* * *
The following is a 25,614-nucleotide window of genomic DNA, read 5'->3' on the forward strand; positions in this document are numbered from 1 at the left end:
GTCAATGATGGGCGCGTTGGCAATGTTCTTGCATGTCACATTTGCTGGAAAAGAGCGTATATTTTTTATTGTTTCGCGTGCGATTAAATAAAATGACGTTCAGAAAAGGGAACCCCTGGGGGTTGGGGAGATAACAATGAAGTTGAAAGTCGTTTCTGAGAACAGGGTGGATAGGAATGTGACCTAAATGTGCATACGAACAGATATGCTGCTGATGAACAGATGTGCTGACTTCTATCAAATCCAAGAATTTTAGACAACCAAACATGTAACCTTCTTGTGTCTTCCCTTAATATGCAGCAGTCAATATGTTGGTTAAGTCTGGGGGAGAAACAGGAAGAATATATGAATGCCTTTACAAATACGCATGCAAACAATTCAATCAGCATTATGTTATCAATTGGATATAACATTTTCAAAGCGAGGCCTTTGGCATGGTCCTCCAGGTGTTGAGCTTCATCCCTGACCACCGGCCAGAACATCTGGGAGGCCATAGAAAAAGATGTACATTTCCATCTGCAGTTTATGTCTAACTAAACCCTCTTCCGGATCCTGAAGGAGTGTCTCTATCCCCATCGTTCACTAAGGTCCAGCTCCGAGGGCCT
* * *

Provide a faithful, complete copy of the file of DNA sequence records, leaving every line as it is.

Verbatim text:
The following is a 25,614-nucleotide window of genomic DNA, read 5'->3' on the forward strand; positions in this document are numbered from 1 at the left end:
GTCAATGATGGGCGCGTTGGCAATGTTCTTGCATGTCACATTTGCTGGAAAAGAGCGTATATTTTTTATTGTTTCGCGTGCGATTAAATAAAATGACGTTCAGAAAAGGGAACCCCTGGGGGTTGGGGAGATAACAATGAAGTTGAAAGTCGTTTCTGAGAACAGGGTGGATAGGAATGTGACCTAAATGTGCATACGAACAGATATGCTGCTGATGAACAGATGTGCTGACTTCTATCAAATCCAAGAATTTTAGACAACCAAACATGTAACCTTCTTGTGTCTTCCCTTAATATGCAGCAGTCAATATGTTGGTTAAGTCTGGGGGAGAAACAGGAAGAATATATGAATGCCTTTACAAATACGCATGCAAACAATTCAATCAGCATTATGTTATCAATTGGATATAACATTTTCAAAGCGAGGCCTTTGGCATGGTCCTCCAGGTGTTGAGCTTCATCCCTGACCACCGGCCAGAACATCTGGGAGGCCATAGAAAAAGATGTACATTTCCATCTGCAGTTTATGTCTAACTAAACCCTCTTCCGGATCCTGAAGGAGTGTCTCTATCCCCATCGTTCACTAAGGTCCAGCTCCGAGGGCCT